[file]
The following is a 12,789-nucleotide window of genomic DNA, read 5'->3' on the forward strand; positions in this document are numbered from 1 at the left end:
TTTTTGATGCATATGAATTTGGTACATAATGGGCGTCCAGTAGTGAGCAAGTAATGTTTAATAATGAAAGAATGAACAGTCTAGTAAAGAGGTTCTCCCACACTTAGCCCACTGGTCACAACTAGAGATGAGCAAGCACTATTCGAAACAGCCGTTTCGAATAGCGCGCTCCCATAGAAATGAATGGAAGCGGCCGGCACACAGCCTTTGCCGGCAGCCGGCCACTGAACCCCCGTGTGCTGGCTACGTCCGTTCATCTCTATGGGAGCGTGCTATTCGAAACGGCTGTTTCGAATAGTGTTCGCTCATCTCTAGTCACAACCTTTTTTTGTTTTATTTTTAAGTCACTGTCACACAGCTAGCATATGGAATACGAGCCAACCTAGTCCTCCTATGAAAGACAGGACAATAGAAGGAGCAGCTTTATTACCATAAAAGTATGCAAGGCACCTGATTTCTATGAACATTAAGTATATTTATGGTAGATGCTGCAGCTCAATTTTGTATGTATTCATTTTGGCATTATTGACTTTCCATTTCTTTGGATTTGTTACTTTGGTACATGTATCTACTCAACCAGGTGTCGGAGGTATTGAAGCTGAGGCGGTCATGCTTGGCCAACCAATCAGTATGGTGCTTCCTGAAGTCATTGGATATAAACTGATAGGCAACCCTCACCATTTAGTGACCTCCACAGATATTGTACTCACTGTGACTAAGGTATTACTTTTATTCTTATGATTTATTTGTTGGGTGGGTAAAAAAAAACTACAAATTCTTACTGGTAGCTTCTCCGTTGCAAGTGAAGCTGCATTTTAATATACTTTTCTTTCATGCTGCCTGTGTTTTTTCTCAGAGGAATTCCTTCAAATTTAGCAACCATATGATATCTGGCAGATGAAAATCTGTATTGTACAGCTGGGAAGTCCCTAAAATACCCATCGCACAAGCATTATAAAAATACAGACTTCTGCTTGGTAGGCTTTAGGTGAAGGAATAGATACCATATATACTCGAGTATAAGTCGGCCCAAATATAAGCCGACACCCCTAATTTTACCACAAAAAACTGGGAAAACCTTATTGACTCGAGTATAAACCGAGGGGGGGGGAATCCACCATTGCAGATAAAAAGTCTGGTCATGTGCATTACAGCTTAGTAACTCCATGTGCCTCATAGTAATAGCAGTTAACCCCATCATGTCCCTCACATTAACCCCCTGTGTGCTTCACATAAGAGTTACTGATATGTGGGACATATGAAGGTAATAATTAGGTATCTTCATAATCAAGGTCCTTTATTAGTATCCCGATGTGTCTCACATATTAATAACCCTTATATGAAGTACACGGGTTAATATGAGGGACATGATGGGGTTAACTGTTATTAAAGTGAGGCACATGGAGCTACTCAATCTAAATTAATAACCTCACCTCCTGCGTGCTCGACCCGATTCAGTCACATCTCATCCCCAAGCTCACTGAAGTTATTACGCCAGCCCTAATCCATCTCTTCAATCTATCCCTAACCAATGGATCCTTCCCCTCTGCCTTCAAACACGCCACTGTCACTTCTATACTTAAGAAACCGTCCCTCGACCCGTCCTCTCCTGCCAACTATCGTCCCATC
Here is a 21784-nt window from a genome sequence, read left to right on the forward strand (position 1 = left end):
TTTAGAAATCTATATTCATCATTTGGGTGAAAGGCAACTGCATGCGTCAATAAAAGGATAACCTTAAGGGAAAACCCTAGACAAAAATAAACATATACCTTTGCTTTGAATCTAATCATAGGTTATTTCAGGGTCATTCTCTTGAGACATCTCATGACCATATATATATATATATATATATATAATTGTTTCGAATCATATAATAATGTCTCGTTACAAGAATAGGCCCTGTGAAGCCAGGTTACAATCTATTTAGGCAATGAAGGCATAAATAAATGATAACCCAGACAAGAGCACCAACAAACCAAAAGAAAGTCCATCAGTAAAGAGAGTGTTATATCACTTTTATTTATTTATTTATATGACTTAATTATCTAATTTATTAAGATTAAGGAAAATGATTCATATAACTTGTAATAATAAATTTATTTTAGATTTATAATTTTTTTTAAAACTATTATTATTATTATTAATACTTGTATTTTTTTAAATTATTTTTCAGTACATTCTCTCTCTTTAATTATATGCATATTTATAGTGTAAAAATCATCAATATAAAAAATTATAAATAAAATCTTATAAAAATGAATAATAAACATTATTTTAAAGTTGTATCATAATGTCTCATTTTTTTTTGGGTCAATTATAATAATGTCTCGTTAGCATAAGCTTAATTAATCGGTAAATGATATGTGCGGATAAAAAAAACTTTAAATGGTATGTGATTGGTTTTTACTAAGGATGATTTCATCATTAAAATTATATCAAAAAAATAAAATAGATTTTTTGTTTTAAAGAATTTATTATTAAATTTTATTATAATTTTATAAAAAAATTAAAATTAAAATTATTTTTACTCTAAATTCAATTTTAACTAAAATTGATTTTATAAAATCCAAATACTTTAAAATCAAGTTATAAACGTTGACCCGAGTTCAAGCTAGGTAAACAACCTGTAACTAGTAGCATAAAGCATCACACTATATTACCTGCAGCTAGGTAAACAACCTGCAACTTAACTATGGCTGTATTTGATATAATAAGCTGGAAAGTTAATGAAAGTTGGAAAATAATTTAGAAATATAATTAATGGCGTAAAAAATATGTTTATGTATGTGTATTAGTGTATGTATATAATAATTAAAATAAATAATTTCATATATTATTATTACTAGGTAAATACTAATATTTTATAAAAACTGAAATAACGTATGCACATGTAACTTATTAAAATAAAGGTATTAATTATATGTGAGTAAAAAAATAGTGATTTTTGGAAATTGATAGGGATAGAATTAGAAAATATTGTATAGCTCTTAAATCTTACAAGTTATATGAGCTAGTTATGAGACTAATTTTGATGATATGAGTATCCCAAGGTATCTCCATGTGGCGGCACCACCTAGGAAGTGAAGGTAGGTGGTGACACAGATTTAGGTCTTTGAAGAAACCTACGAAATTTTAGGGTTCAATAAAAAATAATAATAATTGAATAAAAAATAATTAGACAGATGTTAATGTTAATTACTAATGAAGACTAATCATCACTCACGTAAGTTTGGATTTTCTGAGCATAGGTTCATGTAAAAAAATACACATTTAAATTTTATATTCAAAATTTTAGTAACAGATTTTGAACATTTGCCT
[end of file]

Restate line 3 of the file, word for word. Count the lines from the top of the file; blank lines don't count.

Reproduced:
Here is a 21784-nt window from a genome sequence, read left to right on the forward strand (position 1 = left end):